Whichever engine you pick, the Hyundai Tucson is a doddle to drive and it soaks up bumps pretty well. Other five-seat SUVs are more fun and more frugal, however
You can get the Hyundai Tucson with two petrol and three diesel engines and with either a manual or automatic gearbox.
If you do lots of city driving, go for the 132hp 1.6-litre non-turbo petrol. It’s far from the most powerful engine around, but it’s quieter than the diesels and slightly cheaper to run than the perkier 1.6-litre turbo unit. Hyundai claims it’ll return more than 57.6mpg, but you can expect it to manage a figure in the high forties in normal driving conditions.
If you do a fairly balanced mix of town and motorway journeys, the turbocharged 1.6-litre petrol engine with 177hp will be much more suitable. It has enough power to overtake slow-moving traffic and cruises along fairly quietly at 70mph. With a gentle touch on the accelerator, it’ll return around 30mpg – that’s compared to Hyundai’s claimed 37.7mpg.
Unlike plenty of alternatives, the Tucson doesn’t try to live up to the Sports in Sports Utility Vehicle – instead, it tries to be as comfortable and as easy to drive as possible
If you do lots of motorway driving, a diesel will be a better bet. The entry-level 115hp 1.6-litre unit feels a little underpowered – especially with five people and lots of luggage on board – but the perkier 136hp model is right at home cruising along at motorway speeds. Hyundai claims it’ll return 54.3 mpg but you can expect it to return a figure in the low forties.
The most powerful Tucson you can buy is the 2.0-litre diesel model. It comes with a 186hp four-cylinder engine that’s assisted by a small electric motor. Together, this combination helps boost performance and reduce fuel economy – although you’ll probably see it return a rather modest 40mpg rather than Hyundai’s claimed 49.6mpg.
The 1.6 petrol and diesel engines come with front-wheel drive and only top-spec 2.0-litre diesels get four-wheel drive as standard for a little extra grip in slippery conditions. Unless you regularly tow, however, the standard two-wheel-drive models will be sure-footed enough for most.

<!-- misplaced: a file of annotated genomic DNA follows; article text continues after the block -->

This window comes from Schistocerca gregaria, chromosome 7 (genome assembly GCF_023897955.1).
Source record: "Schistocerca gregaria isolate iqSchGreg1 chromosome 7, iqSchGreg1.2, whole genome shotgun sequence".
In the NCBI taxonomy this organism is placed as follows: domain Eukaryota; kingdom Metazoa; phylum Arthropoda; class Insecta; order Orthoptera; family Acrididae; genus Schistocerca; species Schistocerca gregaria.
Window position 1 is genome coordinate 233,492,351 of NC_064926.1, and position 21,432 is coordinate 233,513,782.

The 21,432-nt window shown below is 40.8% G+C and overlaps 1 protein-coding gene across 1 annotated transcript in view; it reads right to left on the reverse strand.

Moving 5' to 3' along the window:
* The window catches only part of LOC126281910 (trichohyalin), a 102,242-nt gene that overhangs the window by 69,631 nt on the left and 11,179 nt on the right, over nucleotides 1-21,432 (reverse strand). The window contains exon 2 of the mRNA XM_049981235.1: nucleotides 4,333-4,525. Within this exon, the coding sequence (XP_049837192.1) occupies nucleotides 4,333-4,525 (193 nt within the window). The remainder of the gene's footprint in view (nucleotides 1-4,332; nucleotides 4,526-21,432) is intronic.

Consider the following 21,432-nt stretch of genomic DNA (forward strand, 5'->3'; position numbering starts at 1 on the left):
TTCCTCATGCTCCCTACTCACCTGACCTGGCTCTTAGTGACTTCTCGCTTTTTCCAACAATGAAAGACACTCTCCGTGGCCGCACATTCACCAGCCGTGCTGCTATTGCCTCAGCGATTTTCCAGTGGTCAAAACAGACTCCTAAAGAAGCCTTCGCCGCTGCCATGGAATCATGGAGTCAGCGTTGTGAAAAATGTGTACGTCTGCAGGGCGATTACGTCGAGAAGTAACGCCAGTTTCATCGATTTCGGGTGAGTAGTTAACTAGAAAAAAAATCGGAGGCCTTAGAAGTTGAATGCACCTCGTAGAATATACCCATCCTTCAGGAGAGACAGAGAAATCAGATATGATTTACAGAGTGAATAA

The Hyundai Tucson irons out bumps in the road more smoothly than the likes of the Kia Sportage, but it’s not quite as comfortable as the Nissan Qashqai. It’s still pretty relaxing to drive around town, however, and it doesn’t lean much in tight corners so your passengers are unlikely to feel car sick.
The high driving position gives you a good view out over the road ahead, but the pillar between the front doors and the windscreen is quite thick so you have to lean forward to spot traffic approaching at junctions.
Still, at least the Hyundai Tucson’s light steering helps make it easy to manoeuvre and you get rear parking sensors to help you avoid low-speed bumps and scrapes. To make bay and parallel parking even easier, top-spec cars come with an automatic parking feature that’ll steer for you into tight spaces.
The standard six-speed manual gearbox is reasonably easy to use in traffic, but the optional seven-speed automatic can be slightly jerky at low speeds. It does make driving for long distances a bit more relaxing, however.
Head out onto a motorway and you’ll notice some wind noise coming from the Hyundai Tucson’s door mirrors, but there isn’t too much tyre noise and you don’t feel any unpleasant vibrations through the steering wheel or pedals.
To help make long drives as stress-free as possible, you’ll want to pick a Premium SE model with adaptive cruise control as standard. This helps you maintain a safe distance to cars in front by automatically braking if it senses you’re getting a little too close.
Thankfully, all Hyundai Tucsons come with automatic emergency braking and lane-keeping assist as standard which helps make it a very safe family SUV.